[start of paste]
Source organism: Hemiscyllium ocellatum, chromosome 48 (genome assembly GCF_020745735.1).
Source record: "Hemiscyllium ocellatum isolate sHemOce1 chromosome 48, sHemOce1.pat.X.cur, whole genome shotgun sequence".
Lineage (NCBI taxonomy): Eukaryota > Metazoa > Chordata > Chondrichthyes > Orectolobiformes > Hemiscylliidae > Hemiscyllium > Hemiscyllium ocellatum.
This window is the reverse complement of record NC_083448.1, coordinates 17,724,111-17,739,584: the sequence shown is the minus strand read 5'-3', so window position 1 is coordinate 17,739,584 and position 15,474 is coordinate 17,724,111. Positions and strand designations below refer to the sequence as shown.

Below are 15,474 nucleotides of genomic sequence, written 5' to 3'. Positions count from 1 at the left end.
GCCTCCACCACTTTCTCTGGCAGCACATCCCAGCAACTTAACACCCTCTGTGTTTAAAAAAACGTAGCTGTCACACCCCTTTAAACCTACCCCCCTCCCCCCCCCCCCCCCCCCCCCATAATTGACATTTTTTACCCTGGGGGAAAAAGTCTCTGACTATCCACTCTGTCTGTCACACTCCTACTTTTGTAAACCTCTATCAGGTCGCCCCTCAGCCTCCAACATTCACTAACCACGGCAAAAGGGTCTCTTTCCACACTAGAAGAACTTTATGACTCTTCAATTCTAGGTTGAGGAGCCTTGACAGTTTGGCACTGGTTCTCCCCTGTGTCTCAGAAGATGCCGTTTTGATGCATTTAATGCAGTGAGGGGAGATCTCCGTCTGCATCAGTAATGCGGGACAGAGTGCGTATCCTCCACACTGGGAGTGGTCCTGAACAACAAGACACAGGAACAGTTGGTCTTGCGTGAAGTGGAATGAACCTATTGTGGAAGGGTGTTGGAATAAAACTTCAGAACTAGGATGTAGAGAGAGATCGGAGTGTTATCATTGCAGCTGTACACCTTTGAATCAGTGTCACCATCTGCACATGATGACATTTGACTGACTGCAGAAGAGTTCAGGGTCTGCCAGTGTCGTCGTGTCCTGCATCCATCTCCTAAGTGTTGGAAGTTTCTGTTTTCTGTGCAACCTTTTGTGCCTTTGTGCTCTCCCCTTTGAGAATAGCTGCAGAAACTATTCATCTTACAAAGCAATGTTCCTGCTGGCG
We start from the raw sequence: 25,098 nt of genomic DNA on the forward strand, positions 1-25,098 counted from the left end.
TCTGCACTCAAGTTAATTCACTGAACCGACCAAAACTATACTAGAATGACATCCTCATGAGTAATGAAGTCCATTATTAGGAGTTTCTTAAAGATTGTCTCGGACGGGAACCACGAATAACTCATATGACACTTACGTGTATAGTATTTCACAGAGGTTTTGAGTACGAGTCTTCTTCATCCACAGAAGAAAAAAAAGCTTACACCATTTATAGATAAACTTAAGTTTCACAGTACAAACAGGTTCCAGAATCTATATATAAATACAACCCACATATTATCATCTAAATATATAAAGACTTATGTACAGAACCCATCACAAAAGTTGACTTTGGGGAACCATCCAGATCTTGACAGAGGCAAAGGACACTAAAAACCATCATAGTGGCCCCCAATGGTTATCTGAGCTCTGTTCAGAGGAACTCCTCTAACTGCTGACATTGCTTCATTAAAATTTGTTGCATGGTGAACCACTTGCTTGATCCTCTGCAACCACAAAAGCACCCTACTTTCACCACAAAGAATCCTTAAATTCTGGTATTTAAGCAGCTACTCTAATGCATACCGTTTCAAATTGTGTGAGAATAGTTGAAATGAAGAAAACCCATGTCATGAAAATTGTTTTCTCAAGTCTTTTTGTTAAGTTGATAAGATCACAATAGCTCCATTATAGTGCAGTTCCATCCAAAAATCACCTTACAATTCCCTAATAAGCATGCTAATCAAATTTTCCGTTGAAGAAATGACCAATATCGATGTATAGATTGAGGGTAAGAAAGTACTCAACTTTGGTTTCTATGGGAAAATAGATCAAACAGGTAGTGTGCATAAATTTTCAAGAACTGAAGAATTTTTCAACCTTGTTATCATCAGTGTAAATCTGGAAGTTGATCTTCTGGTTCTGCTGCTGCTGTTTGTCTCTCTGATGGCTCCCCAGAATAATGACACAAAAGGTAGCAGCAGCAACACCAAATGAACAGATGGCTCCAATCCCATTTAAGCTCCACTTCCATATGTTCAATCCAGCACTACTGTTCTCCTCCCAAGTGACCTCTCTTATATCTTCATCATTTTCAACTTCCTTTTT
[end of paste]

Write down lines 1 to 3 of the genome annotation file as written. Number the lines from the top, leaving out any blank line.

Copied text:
Source organism: Hemiscyllium ocellatum, chromosome 48 (genome assembly GCF_020745735.1).
Source record: "Hemiscyllium ocellatum isolate sHemOce1 chromosome 48, sHemOce1.pat.X.cur, whole genome shotgun sequence".
Lineage (NCBI taxonomy): Eukaryota > Metazoa > Chordata > Chondrichthyes > Orectolobiformes > Hemiscylliidae > Hemiscyllium > Hemiscyllium ocellatum.